Doctors want better marijuana for study
Jean Whitney
San Mateo County Times
January 24, 2003

Nearly two years after its launch here, doctors conducting a groundbreakingmedical marijuana study want better quality weed from the federal government.

The study leaders also want to allow more sick people to participate, but arestymied by stringent eligibility requirements.

"The study continues but it is going slowly for a variety of factors," said Dr.Dennis Israelski, director of medical research in San Mateo County and chief ofstaff at San Mateo Medical Center.

The County has waited at least six months for a response from federal agencies,officials said.

The 3-year County study seeks to discover whether marijuana "cigarettes" can besafely dispensed to HIV-AIDS and cancer patients to treat symptoms and sideeffects of disease treatment.

However, some believe the apparently low-grade marijuana used in the program --grown at the University of Mississippi by the federal government -- hasdiscouraged participants who can treat themselves with the drug through otherchannels.

And stringent physical requirements on often terminally ill patients have alsoslowed membership in the study.

The first HIV-AIDS participant, Phillip Alden, who dropped out of the studywhen he came down with bronchitis, said he would re-join if the marijuana wereof better quality.

"I certainly hope they get better quality pot," Alden said. "If they wanted meto re-enter the study, I would. I would love to see the study succeed."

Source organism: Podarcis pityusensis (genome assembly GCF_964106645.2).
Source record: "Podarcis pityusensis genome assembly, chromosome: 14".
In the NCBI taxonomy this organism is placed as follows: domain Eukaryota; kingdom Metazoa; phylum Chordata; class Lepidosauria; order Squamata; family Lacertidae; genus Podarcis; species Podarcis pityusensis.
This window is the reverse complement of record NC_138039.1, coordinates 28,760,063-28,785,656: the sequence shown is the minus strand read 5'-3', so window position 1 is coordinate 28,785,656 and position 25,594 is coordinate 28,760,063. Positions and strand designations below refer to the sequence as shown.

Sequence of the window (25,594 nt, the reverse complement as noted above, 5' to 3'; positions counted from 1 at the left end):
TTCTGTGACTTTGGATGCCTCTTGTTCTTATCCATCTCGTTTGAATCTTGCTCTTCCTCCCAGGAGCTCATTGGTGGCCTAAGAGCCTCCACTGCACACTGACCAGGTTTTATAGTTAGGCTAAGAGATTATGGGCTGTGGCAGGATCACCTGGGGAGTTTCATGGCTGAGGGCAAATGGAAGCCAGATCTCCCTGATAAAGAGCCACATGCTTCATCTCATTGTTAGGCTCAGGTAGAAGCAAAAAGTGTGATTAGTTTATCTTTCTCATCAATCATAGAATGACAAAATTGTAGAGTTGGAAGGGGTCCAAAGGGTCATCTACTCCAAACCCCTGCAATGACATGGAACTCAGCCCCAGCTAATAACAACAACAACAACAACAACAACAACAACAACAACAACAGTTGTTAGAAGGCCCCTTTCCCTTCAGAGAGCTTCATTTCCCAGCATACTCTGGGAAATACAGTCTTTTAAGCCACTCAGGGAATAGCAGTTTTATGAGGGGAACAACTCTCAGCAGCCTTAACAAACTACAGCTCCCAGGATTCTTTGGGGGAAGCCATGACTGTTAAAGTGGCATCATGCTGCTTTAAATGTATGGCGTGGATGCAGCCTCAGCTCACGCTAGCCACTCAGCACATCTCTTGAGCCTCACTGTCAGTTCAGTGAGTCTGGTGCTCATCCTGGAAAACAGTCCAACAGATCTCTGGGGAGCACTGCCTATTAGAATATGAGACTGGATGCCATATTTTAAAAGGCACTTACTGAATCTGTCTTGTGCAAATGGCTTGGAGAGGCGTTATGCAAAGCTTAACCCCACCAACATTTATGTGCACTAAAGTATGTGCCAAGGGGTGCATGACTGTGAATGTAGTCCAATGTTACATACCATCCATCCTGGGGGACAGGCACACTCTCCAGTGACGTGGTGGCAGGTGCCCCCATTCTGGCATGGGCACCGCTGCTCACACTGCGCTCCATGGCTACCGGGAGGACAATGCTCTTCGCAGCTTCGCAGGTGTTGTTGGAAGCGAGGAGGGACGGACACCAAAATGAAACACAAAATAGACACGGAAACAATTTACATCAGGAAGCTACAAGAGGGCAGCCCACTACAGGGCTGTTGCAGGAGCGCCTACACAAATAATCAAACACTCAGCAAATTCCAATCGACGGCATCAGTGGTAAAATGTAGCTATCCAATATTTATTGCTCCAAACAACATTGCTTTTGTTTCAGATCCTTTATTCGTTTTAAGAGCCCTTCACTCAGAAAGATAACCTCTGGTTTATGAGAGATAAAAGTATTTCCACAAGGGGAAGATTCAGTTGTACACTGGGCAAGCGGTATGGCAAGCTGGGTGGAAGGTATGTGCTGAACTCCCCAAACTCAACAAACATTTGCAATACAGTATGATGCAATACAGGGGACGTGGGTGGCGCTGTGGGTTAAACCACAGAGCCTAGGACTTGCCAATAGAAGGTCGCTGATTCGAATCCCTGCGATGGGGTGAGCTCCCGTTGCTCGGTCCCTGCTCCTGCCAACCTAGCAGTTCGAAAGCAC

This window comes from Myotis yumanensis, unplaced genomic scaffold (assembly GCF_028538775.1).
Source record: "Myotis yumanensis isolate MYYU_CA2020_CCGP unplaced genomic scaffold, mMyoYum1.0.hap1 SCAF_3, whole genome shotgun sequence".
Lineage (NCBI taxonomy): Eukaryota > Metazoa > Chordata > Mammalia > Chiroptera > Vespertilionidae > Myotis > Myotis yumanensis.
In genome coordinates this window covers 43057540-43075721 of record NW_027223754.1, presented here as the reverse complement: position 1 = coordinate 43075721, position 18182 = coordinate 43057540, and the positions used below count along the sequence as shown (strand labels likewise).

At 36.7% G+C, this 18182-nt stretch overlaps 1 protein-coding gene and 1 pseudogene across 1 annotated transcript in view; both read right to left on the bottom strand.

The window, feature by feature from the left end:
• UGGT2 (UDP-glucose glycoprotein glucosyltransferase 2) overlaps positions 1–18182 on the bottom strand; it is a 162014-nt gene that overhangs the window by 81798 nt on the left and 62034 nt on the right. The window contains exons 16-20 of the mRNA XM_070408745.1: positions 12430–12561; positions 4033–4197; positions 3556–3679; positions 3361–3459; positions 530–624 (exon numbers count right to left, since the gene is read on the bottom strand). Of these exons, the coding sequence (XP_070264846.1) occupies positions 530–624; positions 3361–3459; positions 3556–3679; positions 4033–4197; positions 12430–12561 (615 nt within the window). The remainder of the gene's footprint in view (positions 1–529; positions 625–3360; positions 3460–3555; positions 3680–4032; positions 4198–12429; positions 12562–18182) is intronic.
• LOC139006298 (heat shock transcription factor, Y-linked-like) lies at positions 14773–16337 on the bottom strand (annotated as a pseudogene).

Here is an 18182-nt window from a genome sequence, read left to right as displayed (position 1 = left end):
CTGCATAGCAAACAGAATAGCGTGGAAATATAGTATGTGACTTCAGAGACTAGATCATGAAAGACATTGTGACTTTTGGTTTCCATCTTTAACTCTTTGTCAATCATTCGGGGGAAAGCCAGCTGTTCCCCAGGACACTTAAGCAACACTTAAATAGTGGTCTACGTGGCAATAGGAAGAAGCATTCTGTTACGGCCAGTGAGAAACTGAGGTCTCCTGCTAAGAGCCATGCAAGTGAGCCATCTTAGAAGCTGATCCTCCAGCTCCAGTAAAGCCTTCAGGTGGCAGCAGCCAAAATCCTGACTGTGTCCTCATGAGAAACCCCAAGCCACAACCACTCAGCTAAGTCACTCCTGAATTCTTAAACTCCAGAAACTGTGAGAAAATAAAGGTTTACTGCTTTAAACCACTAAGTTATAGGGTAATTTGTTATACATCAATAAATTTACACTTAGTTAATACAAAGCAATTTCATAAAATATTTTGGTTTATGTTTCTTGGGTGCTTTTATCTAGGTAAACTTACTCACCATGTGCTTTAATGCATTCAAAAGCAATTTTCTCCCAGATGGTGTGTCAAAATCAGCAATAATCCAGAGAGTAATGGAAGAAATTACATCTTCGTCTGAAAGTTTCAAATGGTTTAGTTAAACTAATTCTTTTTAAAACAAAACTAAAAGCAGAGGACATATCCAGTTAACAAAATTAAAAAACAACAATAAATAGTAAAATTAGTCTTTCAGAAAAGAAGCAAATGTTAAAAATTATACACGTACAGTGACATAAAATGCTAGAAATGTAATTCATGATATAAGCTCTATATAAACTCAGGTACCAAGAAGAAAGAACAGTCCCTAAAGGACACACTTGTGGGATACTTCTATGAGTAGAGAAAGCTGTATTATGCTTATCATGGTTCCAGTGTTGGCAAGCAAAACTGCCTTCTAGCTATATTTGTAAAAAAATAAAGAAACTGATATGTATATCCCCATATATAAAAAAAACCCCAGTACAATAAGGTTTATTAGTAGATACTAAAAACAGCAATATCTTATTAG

Alden also said he objected to the cigarette papers that the marijuana wasrolled in, believing they contained toxins.

San Mateo County Supervisor Mike Nevin, a former San Francisco policeinspector, had waged a campaign since 1997 to bring about the County's medicalmarijuana study. It was launched in April 2001 at the County's medical center.

"This is not a cannabis club we're talking about. It's a very tight, closed,secure program," Nevin said.

When the County got initial state and federal approvals in 2001 -- includingapprovals from federal law enforcement agencies under the Clintonadministration -- it was considered groundbreaking.

County officials hoped the study would not only provide relief to patients, butwould begin to bridge the gap between Proposition 215, the successful 1996state ballot measure that allowed medical marijuana, and existing laws thatcriminalize the drug.

"They need to supply us with something more meaningful for our trials," Nevinsaid. "We're losing patients."

Nevin frequently refers to personal testimony of the late Joni Commons -- theCounty's deputy director of health services -- as his inspiration for themedical marijuana study. Commons struggled with breast cancer and said shefound relief from treatment only through the use of marijuana, according tothose who knew her.

Israelski -- medical director of the study -- also sees a need for anon-smokable form of marijuana for pain relief from chronic disease.

"The County is well-positioned to lead in this effort because of theenlightened leadership here and the environment of dynamic change at San MateoMedical Center," Israelski said.

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